Edition of 450 prints, belonging to the suite “Miserere”, considered as the most important religious graphic work of XX century. The single prints, realized with a sophisticated mixed technique, were designed between 1916 and 1927, and finally published as a suite in 1948.
Reference: Chapon, Francois and Isabelle Rouault. Oeuvre grave Rouault. 2 vols. Monte-Carlo: Editions Andre Sauret, 1978, n. 75.
Image Dimensions : 58.5 x 43 cm
Chapon, Francois and Isabelle Rouault. Oeuvre grave Rouault. 2 vols. Monte-Carlo: Editions Andre Sauret, 1978, n. 75.
About Georges Rouault
A pioneering expressionist painter (influenced by the German Expressionists, though not formally associated with that group), Georges Rouault created pictures recognizable for the thick black brushstrokes that outline their subjects, as in le lutteur, no. 3 (1913). Rouault’s works resemble the cloissonisme of decorative glasswork, a look often attributed to the artist’s teenage years spent as a glass painter’s apprentice. In 1891 Rouault enrolled at the École des Beaux-Arts and studied closely under Symbolist Gustave Moreau. He later associated with the Fauvists and collaborated with Henri Matisse and André Derain to organize the Salon d’Automne, an exhibition of progressive art rejected by the more conservative Paris Salon. But rather than create pleasing “armchair” pictures like those of many of his contemporaries, Rouault applied his rough painterly style to religious subjects, clowns, and circus performers, using these motifs to reflect on religion, morality, and modern life.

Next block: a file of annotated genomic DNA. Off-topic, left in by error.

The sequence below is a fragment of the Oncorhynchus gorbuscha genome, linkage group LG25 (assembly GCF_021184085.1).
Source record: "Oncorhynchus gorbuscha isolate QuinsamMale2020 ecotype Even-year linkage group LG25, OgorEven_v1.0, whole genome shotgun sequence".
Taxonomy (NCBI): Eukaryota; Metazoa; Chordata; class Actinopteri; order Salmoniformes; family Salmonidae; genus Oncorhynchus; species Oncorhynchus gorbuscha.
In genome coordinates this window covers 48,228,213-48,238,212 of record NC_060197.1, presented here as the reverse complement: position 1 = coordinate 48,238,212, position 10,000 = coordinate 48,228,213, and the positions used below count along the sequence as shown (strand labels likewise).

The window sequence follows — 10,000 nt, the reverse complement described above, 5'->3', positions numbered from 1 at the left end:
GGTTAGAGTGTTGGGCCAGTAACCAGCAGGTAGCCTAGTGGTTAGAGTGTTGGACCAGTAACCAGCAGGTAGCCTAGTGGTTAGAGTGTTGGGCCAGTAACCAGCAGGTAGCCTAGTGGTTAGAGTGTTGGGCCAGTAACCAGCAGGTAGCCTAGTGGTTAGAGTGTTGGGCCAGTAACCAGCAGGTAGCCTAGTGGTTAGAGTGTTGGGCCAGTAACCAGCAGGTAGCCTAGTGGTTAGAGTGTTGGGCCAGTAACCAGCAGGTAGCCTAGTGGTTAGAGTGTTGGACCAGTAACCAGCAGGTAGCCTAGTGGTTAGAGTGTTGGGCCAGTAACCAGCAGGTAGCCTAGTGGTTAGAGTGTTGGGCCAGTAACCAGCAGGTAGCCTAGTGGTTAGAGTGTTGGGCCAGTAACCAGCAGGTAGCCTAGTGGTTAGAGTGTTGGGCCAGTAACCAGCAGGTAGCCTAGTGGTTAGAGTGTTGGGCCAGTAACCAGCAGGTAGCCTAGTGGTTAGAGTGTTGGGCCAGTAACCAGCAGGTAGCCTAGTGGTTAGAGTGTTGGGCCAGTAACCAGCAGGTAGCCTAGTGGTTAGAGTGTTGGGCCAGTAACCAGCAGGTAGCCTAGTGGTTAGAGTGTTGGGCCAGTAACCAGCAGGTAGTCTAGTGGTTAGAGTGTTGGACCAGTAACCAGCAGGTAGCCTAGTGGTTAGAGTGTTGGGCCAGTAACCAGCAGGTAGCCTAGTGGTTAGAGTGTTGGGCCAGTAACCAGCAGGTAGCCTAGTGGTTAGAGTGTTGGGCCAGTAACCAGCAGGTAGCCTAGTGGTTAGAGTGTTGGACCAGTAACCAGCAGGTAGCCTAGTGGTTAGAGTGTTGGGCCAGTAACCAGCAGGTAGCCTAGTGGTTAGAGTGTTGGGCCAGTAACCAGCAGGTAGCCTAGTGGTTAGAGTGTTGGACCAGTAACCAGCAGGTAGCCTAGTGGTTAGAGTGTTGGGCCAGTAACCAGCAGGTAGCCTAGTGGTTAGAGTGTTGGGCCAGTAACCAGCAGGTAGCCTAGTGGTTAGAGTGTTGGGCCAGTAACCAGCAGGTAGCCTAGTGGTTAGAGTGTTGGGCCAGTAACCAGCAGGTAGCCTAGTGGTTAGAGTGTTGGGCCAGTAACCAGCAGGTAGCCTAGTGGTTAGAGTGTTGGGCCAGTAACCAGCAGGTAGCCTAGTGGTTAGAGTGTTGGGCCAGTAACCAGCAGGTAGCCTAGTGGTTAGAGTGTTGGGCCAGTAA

French, 1871-1958, Paris, France, based in Paris, France